Open Access Thesis
Prairie plants--Seeds--Predators of--Control--Iowa--Cedar Falls; Prairie plants--Planting--Iowa--Cedar Falls;
This study investigates effects of various seed incorporation methods (none, cultipack, rake, rake and culti-pack) and seed predation on prairie species emergence and establishment over two growing seasons. To assess seed incorporation, seed was coated with a fluorescent orange powder and sampled with a black light the night of seeding. Powder coated seed was broadcast seeded in early November 2007. Seed was incorporated into the soil by culti-packing, raking, or a combination of raking followed by culti-packing. Seed was not incorporated into the soil in control plots. Granivore exclosures in the research plots were used to determine the effect of granivory on prairie seedling emergence. Prairie species emergence and granivory were sampled in June of 2008, September of 2008, and June of 2009.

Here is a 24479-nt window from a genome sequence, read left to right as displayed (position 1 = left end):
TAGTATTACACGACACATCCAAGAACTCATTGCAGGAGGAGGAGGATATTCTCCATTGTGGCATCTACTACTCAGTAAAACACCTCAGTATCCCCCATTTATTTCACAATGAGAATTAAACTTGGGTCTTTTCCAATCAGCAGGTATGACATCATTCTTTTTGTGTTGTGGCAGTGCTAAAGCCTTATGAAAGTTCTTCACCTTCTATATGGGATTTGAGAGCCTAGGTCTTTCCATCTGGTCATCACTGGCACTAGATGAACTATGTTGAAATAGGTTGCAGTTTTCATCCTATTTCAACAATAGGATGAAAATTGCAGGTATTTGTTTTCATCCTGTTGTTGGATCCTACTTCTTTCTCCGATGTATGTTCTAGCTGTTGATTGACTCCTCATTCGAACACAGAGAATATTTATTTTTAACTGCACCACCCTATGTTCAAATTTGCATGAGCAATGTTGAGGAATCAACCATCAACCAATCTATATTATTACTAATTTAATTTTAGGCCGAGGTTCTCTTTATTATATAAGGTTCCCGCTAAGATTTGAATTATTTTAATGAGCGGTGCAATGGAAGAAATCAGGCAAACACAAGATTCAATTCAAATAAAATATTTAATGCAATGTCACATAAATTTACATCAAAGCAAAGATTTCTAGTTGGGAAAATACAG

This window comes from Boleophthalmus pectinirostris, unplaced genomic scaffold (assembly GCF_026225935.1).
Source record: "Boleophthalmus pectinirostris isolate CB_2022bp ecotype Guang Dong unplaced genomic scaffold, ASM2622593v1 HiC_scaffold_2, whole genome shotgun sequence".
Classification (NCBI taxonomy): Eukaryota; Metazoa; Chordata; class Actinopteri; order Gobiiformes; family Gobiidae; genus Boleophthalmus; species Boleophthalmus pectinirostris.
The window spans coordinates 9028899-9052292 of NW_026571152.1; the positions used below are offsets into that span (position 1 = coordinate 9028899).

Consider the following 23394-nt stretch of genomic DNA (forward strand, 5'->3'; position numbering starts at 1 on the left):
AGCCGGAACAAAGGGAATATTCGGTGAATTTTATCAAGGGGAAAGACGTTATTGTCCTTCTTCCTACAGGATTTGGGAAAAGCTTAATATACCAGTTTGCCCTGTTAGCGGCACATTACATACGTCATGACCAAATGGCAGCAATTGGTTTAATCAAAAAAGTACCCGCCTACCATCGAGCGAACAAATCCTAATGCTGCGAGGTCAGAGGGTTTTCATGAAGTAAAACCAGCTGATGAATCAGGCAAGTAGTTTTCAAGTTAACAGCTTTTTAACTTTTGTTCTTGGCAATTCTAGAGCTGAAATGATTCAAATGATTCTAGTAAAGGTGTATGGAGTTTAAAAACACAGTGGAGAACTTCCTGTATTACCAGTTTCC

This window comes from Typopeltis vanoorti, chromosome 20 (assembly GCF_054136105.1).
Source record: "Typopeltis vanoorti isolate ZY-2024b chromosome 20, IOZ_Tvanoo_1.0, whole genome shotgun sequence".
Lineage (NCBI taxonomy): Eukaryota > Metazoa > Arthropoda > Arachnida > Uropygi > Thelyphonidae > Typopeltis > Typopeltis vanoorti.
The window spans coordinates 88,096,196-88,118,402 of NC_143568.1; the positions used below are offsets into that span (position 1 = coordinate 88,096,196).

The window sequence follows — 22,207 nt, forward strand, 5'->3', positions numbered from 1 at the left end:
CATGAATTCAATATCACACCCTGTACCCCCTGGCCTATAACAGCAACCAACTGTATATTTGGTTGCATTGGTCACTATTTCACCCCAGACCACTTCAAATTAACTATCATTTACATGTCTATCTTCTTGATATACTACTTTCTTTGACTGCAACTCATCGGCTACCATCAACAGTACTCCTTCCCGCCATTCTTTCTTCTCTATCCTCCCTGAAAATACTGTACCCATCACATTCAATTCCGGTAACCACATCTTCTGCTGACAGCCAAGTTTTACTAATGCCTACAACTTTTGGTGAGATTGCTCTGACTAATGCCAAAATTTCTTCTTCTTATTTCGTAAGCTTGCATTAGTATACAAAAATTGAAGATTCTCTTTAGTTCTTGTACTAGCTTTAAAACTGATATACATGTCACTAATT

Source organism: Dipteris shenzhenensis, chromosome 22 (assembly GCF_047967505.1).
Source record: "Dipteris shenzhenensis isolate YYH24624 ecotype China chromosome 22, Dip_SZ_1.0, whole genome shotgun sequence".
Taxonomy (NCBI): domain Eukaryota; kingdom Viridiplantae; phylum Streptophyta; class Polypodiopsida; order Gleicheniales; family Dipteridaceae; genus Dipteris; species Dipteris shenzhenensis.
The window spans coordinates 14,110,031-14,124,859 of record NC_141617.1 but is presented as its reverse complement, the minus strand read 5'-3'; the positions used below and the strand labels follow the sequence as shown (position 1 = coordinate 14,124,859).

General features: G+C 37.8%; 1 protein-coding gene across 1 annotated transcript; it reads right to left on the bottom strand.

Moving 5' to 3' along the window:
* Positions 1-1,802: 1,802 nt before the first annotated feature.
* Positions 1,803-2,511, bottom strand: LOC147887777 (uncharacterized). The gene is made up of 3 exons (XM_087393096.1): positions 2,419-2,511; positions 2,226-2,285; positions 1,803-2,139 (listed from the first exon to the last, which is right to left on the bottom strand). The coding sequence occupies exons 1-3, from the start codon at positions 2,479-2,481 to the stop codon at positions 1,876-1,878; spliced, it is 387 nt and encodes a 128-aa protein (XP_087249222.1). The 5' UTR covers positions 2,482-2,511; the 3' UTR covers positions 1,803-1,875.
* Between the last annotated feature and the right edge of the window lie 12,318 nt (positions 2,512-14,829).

High winds occurred for 7 days after seeding resulting in a 21.5% seed loss in broadcast treatments with no incorporation and no losses in seed incorporation treatments. Low native seedling emergence limited data analysis and interpretation. Initially, raking alone and culti-packing alone increased seedling emergence 25% more than other treatments. The majority of the species that benefited from the seed incorporation treatments were annuals, biennials, and short-lived perennials. However, in year 2, there were no significant (p
Year of Submission
Master of Science
Department of Biology
Tallgrass Prairie Center
Daryl Smith, Chair
1 PDF file (viii, 98 pages)
© 2010 Justin Vernon Huisman
Huisman, Justin Vernon, "The effects of planting methods and granivory on seedling emergence in a tallgrass prairie reconstruction" (2010). Theses and Dissertations @ UNI. 141.